• Income: an excess of revenue (money from sales) over expenses for an accounting period. Also called earnings or gross profit.
  • Net Income: the total revenue in an accounting period (month, year) minus all expenses during the same period.  Also known as earnings or net profit or net loss.
  • Net Profit: the amount by which income from sales is larger than costs. Also called profit after tax. [1]

So, in a nutshell:  Revenue (sales) – Costs (expenses for production) – taxes = net profit

Are you feeling less confused now?  Probably not. Many of these words defined above seem to be the same thing.  Net Income / Net Profit – same thing, right?  No, because profit means an excess over costs and taxes, whereas net income could be negative, as in a net loss as opposed to net profit.

Let’s give a simple example to see if we can clear this up.

  • You sell your shirt for $20.00
  • Amazon listing fee of 15% of price – $3.00
  • Amazon printing costs per shirt – $9.80

Royalties (after costs) per shirt – $7.20

Now, let’s say you are pretty successful and end up selling 5,000 shirts in a year.  Go you!

Your sales are $100,000.   However, your royalties are only $36,000.  Still not too shabby.

You have made over $30,000 in a year!  Or, have you really?  What about all those lovely accounting terms I defined above.  How do those factor in?  What is your actual net profit? Or, do you have a net loss?

So I said that net income means the amount of revenue (sales) [$100,000] minus expenses (costs).  What are expenses?  Well, for Amazon Merch, some of the aforementioned costs are irrelevant because Amazon supplies them and already deducts it from your royalties.  For example – materials and production. 

So what expenses are possible to incur when selling on Merch?

  • Additional Content Creators: If you are on a higher tier (more than 100 different   designs) you may need help creating and, obviously, these people get paid for their     Let’s say you have one partner who wants 20% of sales.  His take from sales is then $7,200.
  • Design Software: You will most likely have some design software needs, especially with multiple designs.  There are monthly fees associated with this type of software, so let’s say that you have to spend $30.00 / month.  This will equate to $360.00 /
  • Accounting Software: Entrepeurs often have accounting software fees in order to manage their sales (especially if they sell on multiple sites.)  This is usually also a monthly fee, so let’s say it is about $100.00 / month.  This equates to $1200.00 / year.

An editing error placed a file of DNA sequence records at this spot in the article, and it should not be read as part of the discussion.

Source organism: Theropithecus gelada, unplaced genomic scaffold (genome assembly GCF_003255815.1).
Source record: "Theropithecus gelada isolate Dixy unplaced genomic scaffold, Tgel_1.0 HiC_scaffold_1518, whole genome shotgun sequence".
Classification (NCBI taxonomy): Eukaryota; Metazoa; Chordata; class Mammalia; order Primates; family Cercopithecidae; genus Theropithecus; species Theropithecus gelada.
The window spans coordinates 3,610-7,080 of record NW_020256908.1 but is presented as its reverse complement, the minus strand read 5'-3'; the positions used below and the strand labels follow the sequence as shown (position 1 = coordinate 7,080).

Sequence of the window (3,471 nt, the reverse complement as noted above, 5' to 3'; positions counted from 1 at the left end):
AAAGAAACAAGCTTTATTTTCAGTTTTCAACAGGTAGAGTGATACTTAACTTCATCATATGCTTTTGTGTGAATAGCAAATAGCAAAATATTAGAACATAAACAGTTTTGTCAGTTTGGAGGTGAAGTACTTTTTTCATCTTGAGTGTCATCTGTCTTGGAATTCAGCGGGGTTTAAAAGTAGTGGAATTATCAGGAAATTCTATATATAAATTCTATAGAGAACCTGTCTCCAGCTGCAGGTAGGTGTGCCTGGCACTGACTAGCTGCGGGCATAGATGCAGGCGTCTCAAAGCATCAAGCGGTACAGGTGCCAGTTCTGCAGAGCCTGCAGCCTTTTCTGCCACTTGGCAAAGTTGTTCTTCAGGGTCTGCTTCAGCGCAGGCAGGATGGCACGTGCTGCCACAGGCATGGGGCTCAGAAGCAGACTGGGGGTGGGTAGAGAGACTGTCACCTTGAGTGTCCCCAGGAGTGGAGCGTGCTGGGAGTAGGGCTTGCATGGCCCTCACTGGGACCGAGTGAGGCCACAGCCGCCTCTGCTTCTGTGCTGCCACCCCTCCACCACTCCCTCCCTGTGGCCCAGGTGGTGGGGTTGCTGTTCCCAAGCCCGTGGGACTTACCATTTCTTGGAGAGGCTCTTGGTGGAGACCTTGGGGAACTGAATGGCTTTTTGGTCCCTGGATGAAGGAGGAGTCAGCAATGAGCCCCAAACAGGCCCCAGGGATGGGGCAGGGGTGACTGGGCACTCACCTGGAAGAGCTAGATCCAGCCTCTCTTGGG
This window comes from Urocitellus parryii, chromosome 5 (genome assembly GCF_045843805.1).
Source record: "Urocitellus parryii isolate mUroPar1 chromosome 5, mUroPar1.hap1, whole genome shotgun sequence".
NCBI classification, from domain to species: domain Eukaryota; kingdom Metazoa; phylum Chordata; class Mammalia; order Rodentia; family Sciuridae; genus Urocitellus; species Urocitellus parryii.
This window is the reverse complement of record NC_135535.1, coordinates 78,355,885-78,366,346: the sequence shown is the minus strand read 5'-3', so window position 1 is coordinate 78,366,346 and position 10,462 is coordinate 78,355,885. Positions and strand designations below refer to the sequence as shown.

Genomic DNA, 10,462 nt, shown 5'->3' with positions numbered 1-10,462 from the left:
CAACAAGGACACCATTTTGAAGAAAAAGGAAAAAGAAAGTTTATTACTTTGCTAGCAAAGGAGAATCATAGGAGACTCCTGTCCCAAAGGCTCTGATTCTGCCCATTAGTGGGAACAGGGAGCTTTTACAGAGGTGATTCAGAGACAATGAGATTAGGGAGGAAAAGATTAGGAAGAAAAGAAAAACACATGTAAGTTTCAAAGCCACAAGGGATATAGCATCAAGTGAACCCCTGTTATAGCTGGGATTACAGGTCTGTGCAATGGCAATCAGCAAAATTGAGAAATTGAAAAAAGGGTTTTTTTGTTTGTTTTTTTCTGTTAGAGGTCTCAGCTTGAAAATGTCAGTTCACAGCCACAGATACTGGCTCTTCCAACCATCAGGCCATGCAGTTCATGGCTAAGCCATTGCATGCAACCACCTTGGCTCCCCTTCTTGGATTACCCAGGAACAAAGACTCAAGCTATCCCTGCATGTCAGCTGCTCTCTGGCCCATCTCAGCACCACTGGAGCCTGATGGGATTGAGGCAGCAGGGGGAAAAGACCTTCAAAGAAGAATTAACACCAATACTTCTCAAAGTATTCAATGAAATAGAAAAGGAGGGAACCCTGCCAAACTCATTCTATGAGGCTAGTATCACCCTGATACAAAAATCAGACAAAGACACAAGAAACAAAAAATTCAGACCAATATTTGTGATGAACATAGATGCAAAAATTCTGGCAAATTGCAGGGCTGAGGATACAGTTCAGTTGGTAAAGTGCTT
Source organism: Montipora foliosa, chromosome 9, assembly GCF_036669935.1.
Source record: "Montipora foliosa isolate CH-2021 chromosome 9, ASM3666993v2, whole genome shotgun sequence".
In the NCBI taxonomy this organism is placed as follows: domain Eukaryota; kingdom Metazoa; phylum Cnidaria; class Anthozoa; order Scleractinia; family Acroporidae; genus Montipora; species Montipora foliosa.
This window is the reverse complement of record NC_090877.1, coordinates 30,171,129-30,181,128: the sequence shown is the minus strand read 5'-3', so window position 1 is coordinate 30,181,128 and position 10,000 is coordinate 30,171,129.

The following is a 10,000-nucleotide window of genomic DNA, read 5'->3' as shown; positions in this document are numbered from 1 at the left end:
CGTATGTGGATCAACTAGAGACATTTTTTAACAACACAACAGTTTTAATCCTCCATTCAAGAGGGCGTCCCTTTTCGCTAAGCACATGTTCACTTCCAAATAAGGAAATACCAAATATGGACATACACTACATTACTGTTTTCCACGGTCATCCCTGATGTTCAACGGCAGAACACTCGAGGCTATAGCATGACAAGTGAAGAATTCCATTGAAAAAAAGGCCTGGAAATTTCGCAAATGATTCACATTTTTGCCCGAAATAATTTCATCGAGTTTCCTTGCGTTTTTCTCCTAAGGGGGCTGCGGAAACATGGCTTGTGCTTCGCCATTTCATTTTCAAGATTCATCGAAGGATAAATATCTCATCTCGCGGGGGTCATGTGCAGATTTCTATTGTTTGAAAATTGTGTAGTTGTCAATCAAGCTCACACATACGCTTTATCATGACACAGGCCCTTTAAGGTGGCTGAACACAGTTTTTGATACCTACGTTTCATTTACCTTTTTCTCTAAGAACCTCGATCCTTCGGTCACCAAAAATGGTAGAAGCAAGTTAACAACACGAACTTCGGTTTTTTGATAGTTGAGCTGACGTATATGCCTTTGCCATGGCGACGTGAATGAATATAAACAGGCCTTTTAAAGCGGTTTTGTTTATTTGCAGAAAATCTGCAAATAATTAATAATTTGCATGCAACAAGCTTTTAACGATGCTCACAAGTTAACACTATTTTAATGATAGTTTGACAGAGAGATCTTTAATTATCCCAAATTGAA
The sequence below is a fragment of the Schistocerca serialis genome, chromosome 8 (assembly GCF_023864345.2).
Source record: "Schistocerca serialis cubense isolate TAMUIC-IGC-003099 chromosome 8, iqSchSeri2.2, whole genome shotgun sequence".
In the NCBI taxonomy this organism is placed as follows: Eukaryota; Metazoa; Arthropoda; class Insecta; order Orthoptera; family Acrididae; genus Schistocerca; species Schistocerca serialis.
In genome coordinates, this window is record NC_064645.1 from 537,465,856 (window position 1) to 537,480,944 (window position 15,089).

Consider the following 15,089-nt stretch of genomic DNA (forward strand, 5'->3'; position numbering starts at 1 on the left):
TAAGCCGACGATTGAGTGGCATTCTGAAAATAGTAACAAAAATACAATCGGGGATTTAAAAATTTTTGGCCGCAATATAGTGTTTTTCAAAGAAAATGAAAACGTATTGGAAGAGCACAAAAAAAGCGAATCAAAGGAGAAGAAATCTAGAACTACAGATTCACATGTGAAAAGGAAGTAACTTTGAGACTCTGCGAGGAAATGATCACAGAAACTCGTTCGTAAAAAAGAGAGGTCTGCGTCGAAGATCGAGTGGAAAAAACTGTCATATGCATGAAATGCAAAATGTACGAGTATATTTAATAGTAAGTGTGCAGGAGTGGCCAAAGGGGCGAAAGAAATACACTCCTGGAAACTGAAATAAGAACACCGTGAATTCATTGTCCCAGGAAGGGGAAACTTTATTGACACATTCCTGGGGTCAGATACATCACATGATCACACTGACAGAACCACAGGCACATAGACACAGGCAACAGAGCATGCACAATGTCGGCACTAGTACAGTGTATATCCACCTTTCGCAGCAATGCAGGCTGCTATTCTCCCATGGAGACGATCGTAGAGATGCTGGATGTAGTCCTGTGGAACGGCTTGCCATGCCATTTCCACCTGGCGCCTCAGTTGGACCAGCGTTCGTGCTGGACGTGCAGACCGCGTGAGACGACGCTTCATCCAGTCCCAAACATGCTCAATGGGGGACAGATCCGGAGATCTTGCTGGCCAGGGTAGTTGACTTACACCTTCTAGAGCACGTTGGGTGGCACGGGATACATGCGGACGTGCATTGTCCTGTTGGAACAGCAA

OK, here is the moment of truth.  After all of this, what is your actual profit?

$36,000 (royalties) – $7,200 (creator fee) – $360.00 (design software) – $1200 (accounting software) = $27,240 = profit (pre-tax profit / gross income / taxable income)

Wow!  You have made almost $28,000 selling shirts on Amazon Merch!

Nope.  Not exactly.

Huh?  What now?

What have you forgotten?  I’ll give you a hint, Benjamin Franklin once said, “In this world nothing can be said to be certain , except death and ________.”

Oh yeah, taxes.  *sad face*

Uncle Sam needs his cut because after all is said and done, you have actually made money, and turned a profit, so you need to pay your dues (literally).  How much tax you have to pay depends on a variety of factors including how much money you have actually made and where you live (in country or out).  While you will be able to take some deductions when filing your business taxes (such as for home office supplies, your accounting software, your design software) you will still have to give the good ole’ government it’s fair share.

However, even with paying taxes you will still have a net profit with the above scenario which would make it all worthwhile!  So, now that you have a basic understanding of the numbers game, how can you save on expenses and maximize profits?  We will delve into that one soon!

[1] Business Dictionary Online (2017)

Enthusiastic Entrepreneurs – Double Dipping

If you are already selling on Amazon Merch and are finding it to be – what I told you it would be – fairly “easy” – and, are turning a profit, then good for you!  Contratulations!  Mazeltov!  Felicitations! In short, great job!  So, is that it then?  Are you done?